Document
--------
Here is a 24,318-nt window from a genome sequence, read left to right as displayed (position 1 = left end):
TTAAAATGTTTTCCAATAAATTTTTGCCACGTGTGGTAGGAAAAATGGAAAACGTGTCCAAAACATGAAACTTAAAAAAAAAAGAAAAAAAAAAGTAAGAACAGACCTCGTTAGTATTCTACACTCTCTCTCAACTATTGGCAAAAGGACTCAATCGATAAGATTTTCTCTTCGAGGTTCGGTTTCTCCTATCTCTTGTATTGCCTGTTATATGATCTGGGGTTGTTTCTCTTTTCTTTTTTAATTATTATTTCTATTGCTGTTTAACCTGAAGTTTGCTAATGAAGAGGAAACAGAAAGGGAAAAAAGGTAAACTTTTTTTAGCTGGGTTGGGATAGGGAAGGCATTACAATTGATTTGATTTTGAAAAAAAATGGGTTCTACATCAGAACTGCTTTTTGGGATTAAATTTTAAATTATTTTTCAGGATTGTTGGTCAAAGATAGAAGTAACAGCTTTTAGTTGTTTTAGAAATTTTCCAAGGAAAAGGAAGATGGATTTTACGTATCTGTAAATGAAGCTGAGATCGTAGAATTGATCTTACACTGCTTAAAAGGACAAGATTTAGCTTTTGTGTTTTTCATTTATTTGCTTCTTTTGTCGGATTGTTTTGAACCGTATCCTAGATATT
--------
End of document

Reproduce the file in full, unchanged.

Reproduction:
Here is a 24,318-nt window from a genome sequence, read left to right as displayed (position 1 = left end):
TTAAAATGTTTTCCAATAAATTTTTGCCACGTGTGGTAGGAAAAATGGAAAACGTGTCCAAAACATGAAACTTAAAAAAAAAAGAAAAAAAAAAGTAAGAACAGACCTCGTTAGTATTCTACACTCTCTCTCAACTATTGGCAAAAGGACTCAATCGATAAGATTTTCTCTTCGAGGTTCGGTTTCTCCTATCTCTTGTATTGCCTGTTATATGATCTGGGGTTGTTTCTCTTTTCTTTTTTAATTATTATTTCTATTGCTGTTTAACCTGAAGTTTGCTAATGAAGAGGAAACAGAAAGGGAAAAAAGGTAAACTTTTTTTAGCTGGGTTGGGATAGGGAAGGCATTACAATTGATTTGATTTTGAAAAAAAATGGGTTCTACATCAGAACTGCTTTTTGGGATTAAATTTTAAATTATTTTTCAGGATTGTTGGTCAAAGATAGAAGTAACAGCTTTTAGTTGTTTTAGAAATTTTCCAAGGAAAAGGAAGATGGATTTTACGTATCTGTAAATGAAGCTGAGATCGTAGAATTGATCTTACACTGCTTAAAAGGACAAGATTTAGCTTTTGTGTTTTTCATTTATTTGCTTCTTTTGTCGGATTGTTTTGAACCGTATCCTAGATATT